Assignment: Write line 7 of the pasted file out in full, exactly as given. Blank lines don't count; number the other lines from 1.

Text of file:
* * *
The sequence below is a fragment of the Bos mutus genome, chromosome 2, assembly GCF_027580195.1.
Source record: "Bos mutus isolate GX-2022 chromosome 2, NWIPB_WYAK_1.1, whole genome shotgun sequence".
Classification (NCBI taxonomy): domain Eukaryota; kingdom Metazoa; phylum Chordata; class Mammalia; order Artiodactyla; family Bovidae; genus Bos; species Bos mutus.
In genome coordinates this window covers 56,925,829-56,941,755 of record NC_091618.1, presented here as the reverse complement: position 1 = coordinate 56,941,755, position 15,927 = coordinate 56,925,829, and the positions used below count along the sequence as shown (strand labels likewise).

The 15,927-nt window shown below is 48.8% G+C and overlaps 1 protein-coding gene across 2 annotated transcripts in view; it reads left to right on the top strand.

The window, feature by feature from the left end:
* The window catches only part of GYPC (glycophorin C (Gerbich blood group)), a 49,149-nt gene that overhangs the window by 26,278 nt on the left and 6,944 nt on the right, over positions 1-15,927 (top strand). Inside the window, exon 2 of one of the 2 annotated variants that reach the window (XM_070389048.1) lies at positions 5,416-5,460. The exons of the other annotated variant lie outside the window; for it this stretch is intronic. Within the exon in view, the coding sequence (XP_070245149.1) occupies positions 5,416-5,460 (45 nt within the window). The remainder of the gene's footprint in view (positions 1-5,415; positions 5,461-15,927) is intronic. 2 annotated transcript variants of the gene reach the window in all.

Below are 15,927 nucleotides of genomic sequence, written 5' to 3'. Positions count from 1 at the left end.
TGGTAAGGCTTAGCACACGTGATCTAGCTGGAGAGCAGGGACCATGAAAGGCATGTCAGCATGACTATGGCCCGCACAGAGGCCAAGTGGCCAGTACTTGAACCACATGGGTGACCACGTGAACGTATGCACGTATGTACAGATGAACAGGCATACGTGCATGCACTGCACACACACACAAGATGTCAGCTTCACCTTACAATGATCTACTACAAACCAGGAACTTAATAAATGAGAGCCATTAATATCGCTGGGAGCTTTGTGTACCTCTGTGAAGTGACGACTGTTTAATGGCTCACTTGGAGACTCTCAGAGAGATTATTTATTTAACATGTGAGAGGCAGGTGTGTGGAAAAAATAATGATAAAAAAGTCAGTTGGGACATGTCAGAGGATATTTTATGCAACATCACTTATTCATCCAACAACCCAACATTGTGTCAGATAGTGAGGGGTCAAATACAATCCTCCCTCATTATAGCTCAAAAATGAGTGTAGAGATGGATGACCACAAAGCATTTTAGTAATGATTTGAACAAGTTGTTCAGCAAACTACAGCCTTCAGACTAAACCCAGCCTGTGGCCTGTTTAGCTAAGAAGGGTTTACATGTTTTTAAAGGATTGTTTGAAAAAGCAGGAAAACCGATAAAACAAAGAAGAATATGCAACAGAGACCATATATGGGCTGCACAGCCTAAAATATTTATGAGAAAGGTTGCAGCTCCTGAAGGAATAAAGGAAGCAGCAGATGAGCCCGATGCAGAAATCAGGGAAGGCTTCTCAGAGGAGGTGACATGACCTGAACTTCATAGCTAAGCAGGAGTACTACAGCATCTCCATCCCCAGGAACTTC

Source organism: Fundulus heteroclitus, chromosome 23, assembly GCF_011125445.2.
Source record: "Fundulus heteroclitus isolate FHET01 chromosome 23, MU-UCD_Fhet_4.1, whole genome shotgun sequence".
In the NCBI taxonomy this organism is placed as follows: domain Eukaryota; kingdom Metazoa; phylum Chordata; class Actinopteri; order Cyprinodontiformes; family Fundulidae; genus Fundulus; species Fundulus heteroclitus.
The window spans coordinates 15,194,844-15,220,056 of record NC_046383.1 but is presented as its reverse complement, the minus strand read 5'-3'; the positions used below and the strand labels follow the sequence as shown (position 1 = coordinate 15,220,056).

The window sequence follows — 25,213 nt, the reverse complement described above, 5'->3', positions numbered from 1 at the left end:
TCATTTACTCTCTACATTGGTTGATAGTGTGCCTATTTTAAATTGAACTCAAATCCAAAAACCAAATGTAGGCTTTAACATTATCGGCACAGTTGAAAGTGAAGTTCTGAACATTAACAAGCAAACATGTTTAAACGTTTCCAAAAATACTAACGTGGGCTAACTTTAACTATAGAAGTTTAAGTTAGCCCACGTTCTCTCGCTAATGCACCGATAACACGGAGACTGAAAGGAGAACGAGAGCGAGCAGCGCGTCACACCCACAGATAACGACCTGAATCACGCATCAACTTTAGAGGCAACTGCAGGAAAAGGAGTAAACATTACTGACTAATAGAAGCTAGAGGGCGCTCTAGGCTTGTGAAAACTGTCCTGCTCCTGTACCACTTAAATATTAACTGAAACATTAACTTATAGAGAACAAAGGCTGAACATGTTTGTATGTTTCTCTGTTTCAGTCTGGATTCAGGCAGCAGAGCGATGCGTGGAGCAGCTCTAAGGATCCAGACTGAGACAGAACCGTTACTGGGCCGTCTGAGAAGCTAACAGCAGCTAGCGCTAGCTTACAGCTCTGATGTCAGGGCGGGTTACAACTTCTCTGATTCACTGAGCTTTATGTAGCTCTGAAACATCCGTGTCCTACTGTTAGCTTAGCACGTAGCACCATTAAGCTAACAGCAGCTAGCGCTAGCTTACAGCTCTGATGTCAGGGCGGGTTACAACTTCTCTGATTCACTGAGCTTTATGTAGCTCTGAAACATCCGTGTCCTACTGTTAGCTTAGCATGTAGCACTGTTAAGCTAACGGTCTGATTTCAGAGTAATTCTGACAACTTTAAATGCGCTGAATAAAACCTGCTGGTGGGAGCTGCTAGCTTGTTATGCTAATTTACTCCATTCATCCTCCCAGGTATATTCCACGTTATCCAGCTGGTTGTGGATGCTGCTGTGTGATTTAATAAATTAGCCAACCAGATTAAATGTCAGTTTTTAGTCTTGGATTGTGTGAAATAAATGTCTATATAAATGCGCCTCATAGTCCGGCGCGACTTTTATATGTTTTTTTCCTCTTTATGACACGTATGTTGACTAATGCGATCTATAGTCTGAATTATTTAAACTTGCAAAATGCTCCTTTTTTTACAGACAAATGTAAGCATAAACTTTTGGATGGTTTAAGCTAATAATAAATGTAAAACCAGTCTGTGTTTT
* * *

* The window catches only part of GYPC (glycophorin C (Gerbich blood group)), a 49,149-nt gene that overhangs the window by 26,278 nt on the left and 6,944 nt on the right, over positions 1-15,927 (top strand). Inside the window, exon 2 of one of the 2 annotated variants that reach the window (XM_070389048.1) lies at positions 5,416-5,460. The exons of the other annotated variant lie outside the window; for it this stretch is intronic. Within the exon in view, the coding sequence (XP_070245149.1) occupies positions 5,416-5,460 (45 nt within the window). The remainder of the gene's footprint in view (positions 1-5,415; positions 5,461-15,927) is intronic. 2 annotated transcript variants of the gene reach the window in all.